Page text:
Thinking outside the box, David met with Colorado government officials. He explained that Telluride’s proposed housing would greatly benefit the resort’s low-income employees. It thus fulfilled the intent of the program.


Telluride’s employee housing project, Big Billie’s4, secured government approval. The development was sold to high-net-worth investors seeking tax credits and was successfully built.

4 Big Billie’s commemorates a celebrated lady of the evening who was well-known during Telluride’s free-wheeling mining days




Kirkwood Mountain Resort
Kirkwood, California

David M. Disick, Esq.,
Fractional Real Estate Financing Consultant to Kirkwood

How to Secure Fractional Development Financing Despite Tough Times

Securing development financing for a proposed new Private Residence Club at Kirkwood Mountain Resort was difficult due to tough economic times.

In addition, there was stiff competition for funds from larger, better-established and more accessible resorts also located in California’s Lake Tahoe region.


David generated competition among lenders for this substantial financing opportunity by making simultaneous financing presentations to several different potential funding sources.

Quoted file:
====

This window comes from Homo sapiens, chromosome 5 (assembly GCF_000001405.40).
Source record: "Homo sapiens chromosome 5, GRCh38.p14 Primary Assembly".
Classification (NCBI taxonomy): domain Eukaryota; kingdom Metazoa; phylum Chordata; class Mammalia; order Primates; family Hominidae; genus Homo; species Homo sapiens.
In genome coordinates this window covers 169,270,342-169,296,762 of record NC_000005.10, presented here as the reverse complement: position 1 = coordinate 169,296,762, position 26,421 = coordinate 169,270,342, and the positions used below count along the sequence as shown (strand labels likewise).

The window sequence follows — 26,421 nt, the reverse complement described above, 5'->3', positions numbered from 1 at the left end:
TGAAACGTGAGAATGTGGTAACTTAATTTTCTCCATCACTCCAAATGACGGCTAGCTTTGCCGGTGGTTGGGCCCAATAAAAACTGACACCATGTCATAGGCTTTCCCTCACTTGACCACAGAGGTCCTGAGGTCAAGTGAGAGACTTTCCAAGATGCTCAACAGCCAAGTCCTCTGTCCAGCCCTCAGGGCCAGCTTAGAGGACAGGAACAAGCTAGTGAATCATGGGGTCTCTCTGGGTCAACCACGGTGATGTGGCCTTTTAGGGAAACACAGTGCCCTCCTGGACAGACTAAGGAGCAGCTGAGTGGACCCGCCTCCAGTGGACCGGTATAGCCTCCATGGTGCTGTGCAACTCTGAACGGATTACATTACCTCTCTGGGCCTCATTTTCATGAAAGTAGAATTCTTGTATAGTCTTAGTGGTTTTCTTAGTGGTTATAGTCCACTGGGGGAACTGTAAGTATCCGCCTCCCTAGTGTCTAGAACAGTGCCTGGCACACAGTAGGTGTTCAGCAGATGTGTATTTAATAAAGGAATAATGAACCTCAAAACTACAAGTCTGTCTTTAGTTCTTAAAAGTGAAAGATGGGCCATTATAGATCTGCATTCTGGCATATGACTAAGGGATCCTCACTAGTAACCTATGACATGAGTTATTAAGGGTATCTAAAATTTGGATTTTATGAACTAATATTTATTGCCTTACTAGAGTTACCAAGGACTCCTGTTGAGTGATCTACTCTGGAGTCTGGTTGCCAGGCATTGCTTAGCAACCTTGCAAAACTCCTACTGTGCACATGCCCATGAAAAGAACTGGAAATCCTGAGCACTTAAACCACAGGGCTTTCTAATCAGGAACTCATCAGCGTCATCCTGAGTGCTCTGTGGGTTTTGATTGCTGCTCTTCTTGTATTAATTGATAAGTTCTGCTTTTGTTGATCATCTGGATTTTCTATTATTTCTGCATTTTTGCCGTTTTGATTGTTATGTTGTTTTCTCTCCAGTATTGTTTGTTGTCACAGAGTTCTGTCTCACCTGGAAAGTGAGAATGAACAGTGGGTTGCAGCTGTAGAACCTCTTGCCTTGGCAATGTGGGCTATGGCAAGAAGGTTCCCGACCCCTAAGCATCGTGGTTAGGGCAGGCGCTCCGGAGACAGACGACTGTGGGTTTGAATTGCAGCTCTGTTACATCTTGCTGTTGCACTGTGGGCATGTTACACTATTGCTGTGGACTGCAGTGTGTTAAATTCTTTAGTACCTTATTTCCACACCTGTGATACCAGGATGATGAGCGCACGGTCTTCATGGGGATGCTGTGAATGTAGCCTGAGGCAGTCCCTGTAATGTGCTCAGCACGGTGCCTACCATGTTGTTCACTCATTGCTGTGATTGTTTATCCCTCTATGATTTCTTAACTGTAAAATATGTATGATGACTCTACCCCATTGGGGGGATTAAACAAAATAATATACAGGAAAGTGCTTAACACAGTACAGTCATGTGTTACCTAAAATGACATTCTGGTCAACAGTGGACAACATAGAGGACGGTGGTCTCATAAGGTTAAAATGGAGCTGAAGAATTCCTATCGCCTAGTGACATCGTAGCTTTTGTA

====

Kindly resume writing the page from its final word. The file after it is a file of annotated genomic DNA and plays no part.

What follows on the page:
His detailed written financial presentations showed that the development would be profitable. This generated lender confidence in the development.


Financing for The Mountain Club by Kirkwood Resort was successfully obtained through Silver Portal Capital.




Crested Butte Mountain Resort
Crested Butte, Colorado

David M. Disick, Esq.,
Fractional Real Estate Financing Consultant

How to Secure Fractional Development Financing Despite Tough Times

Securing consumer financing was difficult in the face of tightening credit markets and competition from more established Colorado resorts.

Here, too, David confronted the challenge of convincing appraisers and mortgage lenders unfamiliar with fractional real estate that the Fair Market Value of a fractional property is an independent number related to contract price, not to whole ownership “comps,” as discussed above.


David’s Wall Street legal and financial skills and his development expertise proved valuable in convincing an institution to grant the needed financing.


The fractional consumer financing closed successfully.